The top 10 Wash. U. sports moments of 2016

and | Staff Reporters

The wait is over: After a five-year title drought for the Washington University athletic program, women’s soccer has brought home a national championship to the Danforth Campus. But beyond that crowning moment, there have been plenty of other notable performances around the Athletic Complex these past 12 months.

It’s time to relive the top 10 Wash. U. athletic moments from 2016.

No sense in hiding it: Women’s soccer is going to take the top spot—but you can read ahead to find out how the other nine shake out.

Wash. U. players celebrate in the NCAA Division III final game against Messiah College to win the championship.Aaron Brezel | Student Life

Wash. U. players celebrate in the NCAA Division III final game against Messiah College to win the championship.

10. Men’s basketball vs. Illinois

In its first game against a Big Ten opponent since 1987, the men’s basketball team nearly shocked the University of Illinois in an October exhibition game, rallying from a 29-point deficit before falling 82-75. Playing in an area with a capacity of 15,500—over five times the capacity of the Field House—the Bears jumped out to a 24-17 lead in the first half, before Illinois answered with a 14-0 run to stake a lead it would hold for the rest of the game.

9. Women’s basketball closes a 14-point gap in nine minutes to beat Carnegie Mellon

For the women’s basketball team, head coach Nancy Fahey’s 700th victory wasn’t the only landmark game against University Athletic Association foe Carnegie Mellon University this year. Trailing by 14 points with 8:50 remaining in the game, the Bears rallied with a 17-0 run and held on for a crucial 57-54 victory on Senior Day at the Field House in February. The dramatic comeback victory lifted the Bears to first place in the UAA, a spot the Red and Green would not relinquish for the rest of the season.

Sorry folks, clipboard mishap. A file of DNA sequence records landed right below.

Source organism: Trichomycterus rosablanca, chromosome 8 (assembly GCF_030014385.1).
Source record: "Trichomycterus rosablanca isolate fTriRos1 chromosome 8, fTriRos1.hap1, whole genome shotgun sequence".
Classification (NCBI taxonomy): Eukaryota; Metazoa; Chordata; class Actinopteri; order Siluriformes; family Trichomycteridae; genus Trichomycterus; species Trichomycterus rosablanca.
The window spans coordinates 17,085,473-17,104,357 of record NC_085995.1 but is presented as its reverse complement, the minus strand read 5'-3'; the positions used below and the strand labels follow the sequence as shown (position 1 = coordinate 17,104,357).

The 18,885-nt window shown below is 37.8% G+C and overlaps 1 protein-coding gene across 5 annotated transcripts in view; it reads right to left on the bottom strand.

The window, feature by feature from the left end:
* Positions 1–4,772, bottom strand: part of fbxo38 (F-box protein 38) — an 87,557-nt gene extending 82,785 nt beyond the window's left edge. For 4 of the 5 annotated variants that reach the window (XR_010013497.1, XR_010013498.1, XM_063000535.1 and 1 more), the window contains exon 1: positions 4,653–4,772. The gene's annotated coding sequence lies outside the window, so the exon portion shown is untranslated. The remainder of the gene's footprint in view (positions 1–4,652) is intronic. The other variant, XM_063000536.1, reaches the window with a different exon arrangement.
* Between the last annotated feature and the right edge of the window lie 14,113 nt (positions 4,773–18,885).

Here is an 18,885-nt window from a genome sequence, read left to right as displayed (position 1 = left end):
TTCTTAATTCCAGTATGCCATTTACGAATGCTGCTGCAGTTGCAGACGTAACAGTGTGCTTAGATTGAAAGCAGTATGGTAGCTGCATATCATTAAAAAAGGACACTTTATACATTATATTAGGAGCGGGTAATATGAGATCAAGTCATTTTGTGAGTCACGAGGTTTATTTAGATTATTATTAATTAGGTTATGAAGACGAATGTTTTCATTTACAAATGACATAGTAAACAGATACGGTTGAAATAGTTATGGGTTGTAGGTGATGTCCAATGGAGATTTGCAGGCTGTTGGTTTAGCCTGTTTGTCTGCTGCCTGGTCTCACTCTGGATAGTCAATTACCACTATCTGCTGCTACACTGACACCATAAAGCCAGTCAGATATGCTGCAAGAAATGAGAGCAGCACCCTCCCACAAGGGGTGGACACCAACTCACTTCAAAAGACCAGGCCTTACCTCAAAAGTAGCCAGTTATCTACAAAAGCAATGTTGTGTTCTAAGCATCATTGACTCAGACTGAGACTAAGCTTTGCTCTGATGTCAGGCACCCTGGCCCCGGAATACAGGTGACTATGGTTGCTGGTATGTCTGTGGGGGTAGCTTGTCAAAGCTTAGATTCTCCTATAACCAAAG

8. Ho and Griffith Clean up at ITA Regionals, again

Last fall, then-juniors Rebecca Ho and Kaylan Griffith met in the Intercollegiate Tennis Association’s (ITA) Central Region doubles finals as members of two separate Wash. U. women’s tennis pairs that were able to advance to the final round. Ho ended up eking out a win over Griffith 7-6, (7-5), 6-4.

Fast forward to 2016, and Ho and Griffith are back in the ITA regional doubles final, this time on the same side of the court. The top-seeded Ho and Griffith defeated the ninth seeded pair from the University of Chicago 6-4, 6-3 to claim Wash. U.’s second straight ITA central regional doubles title.

Ho wasn’t done. Making good on her top seed in singles, she downed the ninth seeded player from the University of Chicago.

7. Football’s win over Hendrix propels them to the playoffs

On Senior Day, senior defensive back Nick Annin blocked a potential game-tying field goal with two minutes left as the Bears held on for a 49-46 victory over Hendrix College. The dramatic victory was instrumental in the Bears winning their first Southern Athletic Association (SAA) title and clinching their third-ever bid to the NCAA playoffs, where the Bears would later fall 49-13 to the University of Wisconsin-Oshkosh in the first round.

6. Baseball wins pair of tournament games and gives Whitewater a run for their money

For the first time in school history, the baseball team won two NCAA playoff games, but the Red and Green fell two wins shy of advancing in the six-team regional. The Bears opened the tournament with an 8-0 shutout victory over Augustana College. The Red and Green then fell to Rose-Hulman Institute of Technology by a score of 6-5, before bouncing back with a 5-1 win over Wartburg College. The Bears’ season came to an end, though, after they fell to the University of Wisconsin-Whitewater, 9-8, in a 14-inning thriller.

5. Dalton and Stadermann capture swimming titles

During the swimming and diving national championships in Greensboro, N.C., then-seniors Reed Dalton and Amanda Stadermann achieved a rare level of individual success for the men’s and women’s teams.

Dalton won the 100-yard butterfly with a season-best time of 47.22 to win back-to-back titles in the event. With the win, he became just the second swimmer in Wash. U. history to win back-to-back individual championships.

Stadermann, meanwhile, became the first woman swimmer in school history to win a national title. She won the women’s 200-yard butterfly with a school-record 2:00.53 and beat the field by over half a second.

Both athletes supported the women’s and men’s teams that finished seventh and eighth, respectively, at the national meet.

4. Coach Fahey wins her 700th game